A limited number of studies of Cannabis plants grown in the United Kingdom from seeds of known origin have been made. De Faubert Maunder [ 8] made a comparative study, using TLC, of the tetrahydrocannabinol (THC) content of an imported Nigerian cannabis seizure with plants grown in the United Kingdom from seeds contained therein. The original seizure and the siblings all showed the same basic cannabinoid pattern, namely absence of cannabidiol (CBD) and the presence of THC. Although TLC is essentially non-quantitative, de Faubert Maunder estimated that the siblings all contained less THC than the parent. A second study of plants grown from seeds derived from a seizure of South African cannabis gave similar results. Fairbairm and others [ 9] grew plants from seeds of known origin (although the cannabinoid pattern was not published) and examined the cannabinoid contents of the resulting plants. A Nepalese strain grown in different years showed different CBD and THC contents, but very similar CBD/THC ratios. A Turkish strain contained principally CBD with no THC content reported, and a Thai strain contained principally THC with a small amount of CBD. The authors recorded that the cannabinoids occurred in the plants principally as their acids. These same authors also observed [ 10] that conditions of growth affected the cannabinoid content by showing that plants grown in greenhouses had different THC content from plants grown from the same seed in the open. Care was taken in sampling as previous work had shown [ 9] that different parts of the same plant had differing canna-binoid contents.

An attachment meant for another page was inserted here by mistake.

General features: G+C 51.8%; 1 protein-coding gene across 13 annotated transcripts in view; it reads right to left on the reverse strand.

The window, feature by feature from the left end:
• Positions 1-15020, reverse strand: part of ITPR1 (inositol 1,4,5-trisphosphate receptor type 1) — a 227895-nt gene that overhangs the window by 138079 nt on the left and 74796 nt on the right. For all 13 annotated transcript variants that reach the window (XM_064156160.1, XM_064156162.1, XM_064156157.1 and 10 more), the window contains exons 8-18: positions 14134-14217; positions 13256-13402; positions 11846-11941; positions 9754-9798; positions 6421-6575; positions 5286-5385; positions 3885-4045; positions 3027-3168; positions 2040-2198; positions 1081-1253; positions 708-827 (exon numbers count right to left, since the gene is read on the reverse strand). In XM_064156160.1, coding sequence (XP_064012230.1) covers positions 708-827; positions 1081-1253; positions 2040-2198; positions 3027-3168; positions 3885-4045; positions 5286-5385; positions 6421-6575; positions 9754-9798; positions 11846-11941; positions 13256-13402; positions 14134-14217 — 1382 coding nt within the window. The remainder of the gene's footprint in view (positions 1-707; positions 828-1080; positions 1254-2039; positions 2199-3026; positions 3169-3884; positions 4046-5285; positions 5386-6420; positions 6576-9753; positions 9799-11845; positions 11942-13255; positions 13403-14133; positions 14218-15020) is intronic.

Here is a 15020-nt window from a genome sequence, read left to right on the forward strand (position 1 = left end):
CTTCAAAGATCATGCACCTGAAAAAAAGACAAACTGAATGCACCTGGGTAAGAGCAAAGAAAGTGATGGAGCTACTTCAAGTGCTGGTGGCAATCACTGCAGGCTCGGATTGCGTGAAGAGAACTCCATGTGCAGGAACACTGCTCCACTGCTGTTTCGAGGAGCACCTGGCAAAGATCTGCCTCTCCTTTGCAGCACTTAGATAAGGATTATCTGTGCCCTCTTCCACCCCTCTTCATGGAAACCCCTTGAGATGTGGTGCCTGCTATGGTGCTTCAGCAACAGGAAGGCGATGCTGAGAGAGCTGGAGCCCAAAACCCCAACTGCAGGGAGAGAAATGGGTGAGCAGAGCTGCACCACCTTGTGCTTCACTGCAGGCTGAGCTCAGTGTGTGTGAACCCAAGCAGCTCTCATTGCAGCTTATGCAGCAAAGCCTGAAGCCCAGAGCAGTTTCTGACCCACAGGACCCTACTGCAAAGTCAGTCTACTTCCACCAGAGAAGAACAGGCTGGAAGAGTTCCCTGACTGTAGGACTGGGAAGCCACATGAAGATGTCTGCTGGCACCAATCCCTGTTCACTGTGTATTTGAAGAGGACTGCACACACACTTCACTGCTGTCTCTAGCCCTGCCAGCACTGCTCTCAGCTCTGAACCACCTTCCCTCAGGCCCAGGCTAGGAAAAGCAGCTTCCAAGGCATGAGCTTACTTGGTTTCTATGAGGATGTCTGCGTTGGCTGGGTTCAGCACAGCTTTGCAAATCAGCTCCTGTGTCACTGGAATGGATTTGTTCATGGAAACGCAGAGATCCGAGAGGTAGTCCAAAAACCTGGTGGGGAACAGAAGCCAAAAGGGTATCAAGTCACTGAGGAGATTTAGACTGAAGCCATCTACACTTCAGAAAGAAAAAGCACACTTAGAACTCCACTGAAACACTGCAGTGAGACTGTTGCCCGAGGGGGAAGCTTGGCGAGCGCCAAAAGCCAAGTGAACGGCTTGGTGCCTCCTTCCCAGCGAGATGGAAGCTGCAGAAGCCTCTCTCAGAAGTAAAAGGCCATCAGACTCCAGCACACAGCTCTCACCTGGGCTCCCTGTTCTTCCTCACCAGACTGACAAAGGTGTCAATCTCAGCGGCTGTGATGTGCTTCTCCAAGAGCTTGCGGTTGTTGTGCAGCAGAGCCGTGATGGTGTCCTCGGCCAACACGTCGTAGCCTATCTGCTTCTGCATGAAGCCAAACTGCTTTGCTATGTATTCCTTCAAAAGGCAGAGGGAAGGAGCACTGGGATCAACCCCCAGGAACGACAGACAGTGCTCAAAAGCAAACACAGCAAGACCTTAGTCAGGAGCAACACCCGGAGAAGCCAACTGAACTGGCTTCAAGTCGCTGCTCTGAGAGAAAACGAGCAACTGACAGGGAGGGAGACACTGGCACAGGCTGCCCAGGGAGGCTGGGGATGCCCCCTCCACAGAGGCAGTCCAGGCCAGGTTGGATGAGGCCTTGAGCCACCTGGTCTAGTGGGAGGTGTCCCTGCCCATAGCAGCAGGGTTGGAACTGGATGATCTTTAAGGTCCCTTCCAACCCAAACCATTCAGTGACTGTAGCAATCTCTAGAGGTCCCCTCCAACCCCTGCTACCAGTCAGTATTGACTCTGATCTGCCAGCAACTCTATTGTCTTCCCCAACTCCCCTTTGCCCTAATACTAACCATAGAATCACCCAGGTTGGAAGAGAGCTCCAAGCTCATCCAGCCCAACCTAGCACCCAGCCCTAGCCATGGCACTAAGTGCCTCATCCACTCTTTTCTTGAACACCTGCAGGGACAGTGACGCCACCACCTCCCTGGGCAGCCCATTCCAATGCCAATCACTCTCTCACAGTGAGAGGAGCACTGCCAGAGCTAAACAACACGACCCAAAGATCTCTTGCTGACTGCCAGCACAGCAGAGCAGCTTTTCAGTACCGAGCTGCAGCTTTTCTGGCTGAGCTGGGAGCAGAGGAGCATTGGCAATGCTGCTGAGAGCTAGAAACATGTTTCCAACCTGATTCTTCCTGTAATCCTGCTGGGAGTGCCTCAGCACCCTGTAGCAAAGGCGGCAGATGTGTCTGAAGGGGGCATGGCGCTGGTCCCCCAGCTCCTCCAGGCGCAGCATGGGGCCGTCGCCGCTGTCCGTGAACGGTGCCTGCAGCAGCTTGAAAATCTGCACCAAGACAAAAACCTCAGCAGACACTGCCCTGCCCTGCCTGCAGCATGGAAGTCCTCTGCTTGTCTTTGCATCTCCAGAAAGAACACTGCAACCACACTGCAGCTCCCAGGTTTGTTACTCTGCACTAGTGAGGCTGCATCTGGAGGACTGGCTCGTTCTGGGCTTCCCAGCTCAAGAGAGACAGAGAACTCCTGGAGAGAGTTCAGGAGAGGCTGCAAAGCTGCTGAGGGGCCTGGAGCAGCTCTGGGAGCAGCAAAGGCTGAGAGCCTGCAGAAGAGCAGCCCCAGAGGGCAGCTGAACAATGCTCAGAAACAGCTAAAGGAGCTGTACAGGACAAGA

Fairbairn and Liebmann [ 11] grew 12 strains of Cannabis in the open in southern England and found considerable variations between plants of the same strain grown together and harvested at the same time. Considerable variations within plants were once again noted. However, the basic cannabinoid ratios remained the same in plants of the same strain despite these quantitative variations. Results from other groups of workers who had grown plants from the same batch of seeds in different parts of the world indicated that the same qualitative picture of cannabinoid pattern was always exhibited [ [ 7] , [ 12] , [ 13] ]. On the basis of these observations, Fairbairn and Liebmann [ 11] suggested that there may be two chemical races of Cannabis plants, one being THC-rich and the other CBD-rich. They considered that this ratio was independent of environmental conditions, but qualified their opinion by suggesting that several generations of plants should be grown to confirm this.

Rowan and Fairbairn [ [ 6] , [ 14] ] presented further evidence for the existence of two chemical races of Cannabis in a study of the cannabinoid patterns of Cannabis seedlings. THC-rich and CBD-rich patterns were shown to be established when plants were small. In the THC-rich strain, cannabichromene (CBC) was present, whereas in the CBD-rich strain, CBC was absent.